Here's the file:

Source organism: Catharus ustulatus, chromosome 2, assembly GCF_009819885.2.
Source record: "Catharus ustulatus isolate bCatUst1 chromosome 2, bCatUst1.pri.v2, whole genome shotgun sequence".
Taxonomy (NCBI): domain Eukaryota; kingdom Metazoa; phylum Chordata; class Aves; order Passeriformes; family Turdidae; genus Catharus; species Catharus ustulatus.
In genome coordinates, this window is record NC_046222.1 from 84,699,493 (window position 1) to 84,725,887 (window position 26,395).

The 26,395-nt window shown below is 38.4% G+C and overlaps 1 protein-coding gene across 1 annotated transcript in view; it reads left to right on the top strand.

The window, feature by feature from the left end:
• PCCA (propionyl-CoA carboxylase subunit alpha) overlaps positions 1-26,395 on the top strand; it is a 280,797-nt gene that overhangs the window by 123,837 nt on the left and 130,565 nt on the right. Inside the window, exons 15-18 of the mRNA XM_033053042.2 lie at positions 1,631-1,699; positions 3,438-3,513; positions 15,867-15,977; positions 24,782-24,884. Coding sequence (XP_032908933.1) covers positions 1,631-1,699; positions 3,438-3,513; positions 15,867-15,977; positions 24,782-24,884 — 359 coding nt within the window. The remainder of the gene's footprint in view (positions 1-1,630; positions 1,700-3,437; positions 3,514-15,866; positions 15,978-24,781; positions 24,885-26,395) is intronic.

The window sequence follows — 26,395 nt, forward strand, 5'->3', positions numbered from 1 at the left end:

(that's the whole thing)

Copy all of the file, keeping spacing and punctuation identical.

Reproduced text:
Source organism: Catharus ustulatus, chromosome 2, assembly GCF_009819885.2.
Source record: "Catharus ustulatus isolate bCatUst1 chromosome 2, bCatUst1.pri.v2, whole genome shotgun sequence".
Taxonomy (NCBI): domain Eukaryota; kingdom Metazoa; phylum Chordata; class Aves; order Passeriformes; family Turdidae; genus Catharus; species Catharus ustulatus.
In genome coordinates, this window is record NC_046222.1 from 84,699,493 (window position 1) to 84,725,887 (window position 26,395).

The 26,395-nt window shown below is 38.4% G+C and overlaps 1 protein-coding gene across 1 annotated transcript in view; it reads left to right on the top strand.

The window, feature by feature from the left end:
• PCCA (propionyl-CoA carboxylase subunit alpha) overlaps positions 1-26,395 on the top strand; it is a 280,797-nt gene that overhangs the window by 123,837 nt on the left and 130,565 nt on the right. Inside the window, exons 15-18 of the mRNA XM_033053042.2 lie at positions 1,631-1,699; positions 3,438-3,513; positions 15,867-15,977; positions 24,782-24,884. Coding sequence (XP_032908933.1) covers positions 1,631-1,699; positions 3,438-3,513; positions 15,867-15,977; positions 24,782-24,884 — 359 coding nt within the window. The remainder of the gene's footprint in view (positions 1-1,630; positions 1,700-3,437; positions 3,514-15,866; positions 15,978-24,781; positions 24,885-26,395) is intronic.

The window sequence follows — 26,395 nt, forward strand, 5'->3', positions numbered from 1 at the left end: